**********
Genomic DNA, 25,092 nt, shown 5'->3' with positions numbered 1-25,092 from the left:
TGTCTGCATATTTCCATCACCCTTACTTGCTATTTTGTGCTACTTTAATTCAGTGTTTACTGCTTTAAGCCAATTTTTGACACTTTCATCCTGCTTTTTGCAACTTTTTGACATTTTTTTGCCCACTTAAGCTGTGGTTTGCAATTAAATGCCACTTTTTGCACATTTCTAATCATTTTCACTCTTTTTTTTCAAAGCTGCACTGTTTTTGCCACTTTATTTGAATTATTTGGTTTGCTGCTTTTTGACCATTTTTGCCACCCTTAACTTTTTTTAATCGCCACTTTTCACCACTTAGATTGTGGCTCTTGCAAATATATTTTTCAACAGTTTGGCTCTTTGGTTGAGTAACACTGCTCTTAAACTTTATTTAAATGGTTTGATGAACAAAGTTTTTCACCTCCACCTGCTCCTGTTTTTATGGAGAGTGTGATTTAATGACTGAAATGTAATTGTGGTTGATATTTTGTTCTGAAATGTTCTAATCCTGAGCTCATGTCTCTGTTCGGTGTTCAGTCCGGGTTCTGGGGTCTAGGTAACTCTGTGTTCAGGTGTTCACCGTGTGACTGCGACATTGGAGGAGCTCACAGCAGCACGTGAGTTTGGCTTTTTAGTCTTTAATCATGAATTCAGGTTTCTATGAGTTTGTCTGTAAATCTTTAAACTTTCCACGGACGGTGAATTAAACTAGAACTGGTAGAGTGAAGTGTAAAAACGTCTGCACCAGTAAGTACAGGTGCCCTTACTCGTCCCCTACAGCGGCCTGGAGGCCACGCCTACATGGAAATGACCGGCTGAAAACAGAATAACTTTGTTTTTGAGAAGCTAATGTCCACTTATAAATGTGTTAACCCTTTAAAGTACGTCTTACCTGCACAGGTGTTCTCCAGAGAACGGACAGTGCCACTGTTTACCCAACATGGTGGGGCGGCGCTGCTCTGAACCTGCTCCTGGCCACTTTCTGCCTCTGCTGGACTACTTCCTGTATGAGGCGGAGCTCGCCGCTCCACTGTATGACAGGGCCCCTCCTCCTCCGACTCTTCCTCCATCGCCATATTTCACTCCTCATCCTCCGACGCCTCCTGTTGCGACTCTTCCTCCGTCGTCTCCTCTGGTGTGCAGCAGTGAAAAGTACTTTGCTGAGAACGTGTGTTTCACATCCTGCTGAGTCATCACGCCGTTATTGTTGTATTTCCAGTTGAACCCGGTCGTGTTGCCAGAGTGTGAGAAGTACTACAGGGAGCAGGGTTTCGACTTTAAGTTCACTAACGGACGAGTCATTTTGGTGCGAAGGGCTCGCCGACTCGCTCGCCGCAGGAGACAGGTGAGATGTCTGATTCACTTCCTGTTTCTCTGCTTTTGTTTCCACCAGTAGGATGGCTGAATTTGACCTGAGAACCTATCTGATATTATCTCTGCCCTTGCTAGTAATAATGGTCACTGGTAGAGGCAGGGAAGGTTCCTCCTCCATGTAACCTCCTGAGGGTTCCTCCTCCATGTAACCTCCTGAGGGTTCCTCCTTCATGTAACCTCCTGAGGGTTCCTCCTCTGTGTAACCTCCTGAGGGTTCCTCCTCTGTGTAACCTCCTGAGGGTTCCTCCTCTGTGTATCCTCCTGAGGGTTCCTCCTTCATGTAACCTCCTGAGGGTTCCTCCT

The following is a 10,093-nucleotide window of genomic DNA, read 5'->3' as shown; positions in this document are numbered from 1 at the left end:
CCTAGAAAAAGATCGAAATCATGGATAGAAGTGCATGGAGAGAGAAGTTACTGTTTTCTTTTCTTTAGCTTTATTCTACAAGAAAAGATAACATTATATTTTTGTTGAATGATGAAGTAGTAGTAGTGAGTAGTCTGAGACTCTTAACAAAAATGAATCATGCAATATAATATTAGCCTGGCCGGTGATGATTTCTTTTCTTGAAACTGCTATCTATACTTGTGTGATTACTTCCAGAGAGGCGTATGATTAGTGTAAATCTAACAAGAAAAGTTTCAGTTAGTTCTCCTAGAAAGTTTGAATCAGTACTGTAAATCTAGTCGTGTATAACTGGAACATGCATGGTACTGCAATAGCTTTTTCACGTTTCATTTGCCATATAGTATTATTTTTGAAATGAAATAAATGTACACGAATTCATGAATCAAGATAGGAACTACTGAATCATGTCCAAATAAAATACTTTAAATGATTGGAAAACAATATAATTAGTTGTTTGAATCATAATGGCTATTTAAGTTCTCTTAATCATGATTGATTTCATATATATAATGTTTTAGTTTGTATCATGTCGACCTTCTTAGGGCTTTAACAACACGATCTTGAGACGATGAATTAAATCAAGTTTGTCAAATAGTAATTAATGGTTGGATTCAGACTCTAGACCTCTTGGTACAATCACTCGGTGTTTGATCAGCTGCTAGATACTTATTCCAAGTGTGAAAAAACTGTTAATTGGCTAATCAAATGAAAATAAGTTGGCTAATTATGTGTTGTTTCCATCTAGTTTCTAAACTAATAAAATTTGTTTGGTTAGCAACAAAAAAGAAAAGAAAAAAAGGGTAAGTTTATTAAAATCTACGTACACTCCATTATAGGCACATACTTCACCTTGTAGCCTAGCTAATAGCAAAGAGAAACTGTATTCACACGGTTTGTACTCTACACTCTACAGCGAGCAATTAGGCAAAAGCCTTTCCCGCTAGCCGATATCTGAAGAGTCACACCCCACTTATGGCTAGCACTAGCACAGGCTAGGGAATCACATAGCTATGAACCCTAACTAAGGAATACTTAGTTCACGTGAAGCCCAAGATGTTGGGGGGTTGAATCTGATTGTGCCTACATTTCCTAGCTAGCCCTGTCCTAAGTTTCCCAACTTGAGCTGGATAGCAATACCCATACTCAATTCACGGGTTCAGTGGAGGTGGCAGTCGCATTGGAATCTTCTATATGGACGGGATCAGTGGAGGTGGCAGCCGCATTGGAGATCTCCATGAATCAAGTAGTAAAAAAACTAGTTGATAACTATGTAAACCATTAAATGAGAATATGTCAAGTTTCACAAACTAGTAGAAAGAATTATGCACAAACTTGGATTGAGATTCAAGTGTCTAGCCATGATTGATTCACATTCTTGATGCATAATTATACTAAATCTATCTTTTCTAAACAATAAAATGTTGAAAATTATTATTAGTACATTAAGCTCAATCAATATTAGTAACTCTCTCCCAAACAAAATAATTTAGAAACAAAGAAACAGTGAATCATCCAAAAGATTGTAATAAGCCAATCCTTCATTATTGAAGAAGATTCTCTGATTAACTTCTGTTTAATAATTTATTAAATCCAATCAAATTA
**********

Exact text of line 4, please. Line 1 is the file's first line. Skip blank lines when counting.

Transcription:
CCTAGAAAAAGATCGAAATCATGGATAGAAGTGCATGGAGAGAGAAGTTACTGTTTTCTTTTCTTTAGCTTTATTCTACAAGAAAAGATAACATTATATTTTTGTTGAATGATGAAGTAGTAGTAGTGAGTAGTCTGAGACTCTTAACAAAAATGAATCATGCAATATAATATTAGCCTGGCCGGTGATGATTTCTTTTCTTGAAACTGCTATCTATACTTGTGTGATTACTTCCAGAGAGGCGTATGATTAGTGTAAATCTAACAAGAAAAGTTTCAGTTAGTTCTCCTAGAAAGTTTGAATCAGTACTGTAAATCTAGTCGTGTATAACTGGAACATGCATGGTACTGCAATAGCTTTTTCACGTTTCATTTGCCATATAGTATTATTTTTGAAATGAAATAAATGTACACGAATTCATGAATCAAGATAGGAACTACTGAATCATGTCCAAATAAAATACTTTAAATGATTGGAAAACAATATAATTAGTTGTTTGAATCATAATGGCTATTTAAGTTCTCTTAATCATGATTGATTTCATATATATAATGTTTTAGTTTGTATCATGTCGACCTTCTTAGGGCTTTAACAACACGATCTTGAGACGATGAATTAAATCAAGTTTGTCAAATAGTAATTAATGGTTGGATTCAGACTCTAGACCTCTTGGTACAATCACTCGGTGTTTGATCAGCTGCTAGATACTTATTCCAAGTGTGAAAAAACTGTTAATTGGCTAATCAAATGAAAATAAGTTGGCTAATTATGTGTTGTTTCCATCTAGTTTCTAAACTAATAAAATTTGTTTGGTTAGCAACAAAAAAGAAAAGAAAAAAAGGGTAAGTTTATTAAAATCTACGTACACTCCATTATAGGCACATACTTCACCTTGTAGCCTAGCTAATAGCAAAGAGAAACTGTATTCACACGGTTTGTACTCTACACTCTACAGCGAGCAATTAGGCAAAAGCCTTTCCCGCTAGCCGATATCTGAAGAGTCACACCCCACTTATGGCTAGCACTAGCACAGGCTAGGGAATCACATAGCTATGAACCCTAACTAAGGAATACTTAGTTCACGTGAAGCCCAAGATGTTGGGGGGTTGAATCTGATTGTGCCTACATTTCCTAGCTAGCCCTGTCCTAAGTTTCCCAACTTGAGCTGGATAGCAATACCCATACTCAATTCACGGGTTCAGTGGAGGTGGCAGTCGCATTGGAATCTTCTATATGGACGGGATCAGTGGAGGTGGCAGCCGCATTGGAGATCTCCATGAATCAAGTAGTAAAAAAACTAGTTGATAACTATGTAAACCATTAAATGAGAATATGTCAAGTTTCACAAACTAGTAGAAAGAATTATGCACAAACTTGGATTGAGATTCAAGTGTCTAGCCATGATTGATTCACATTCTTGATGCATAATTATACTAAATCTATCTTTTCTAAACAATAAAATGTTGAAAATTATTATTAGTACATTAAGCTCAATCAATATTAGTAACTCTCTCCCAAACAAAATAATTTAGAAACAAAGAAACAGTGAATCATCCAAAAGATTGTAATAAGCCAATCCTTCATTATTGAAGAAGATTCTCTGATTAACTTCTGTTTAATAATTTATTAAATCCAATCAAATTA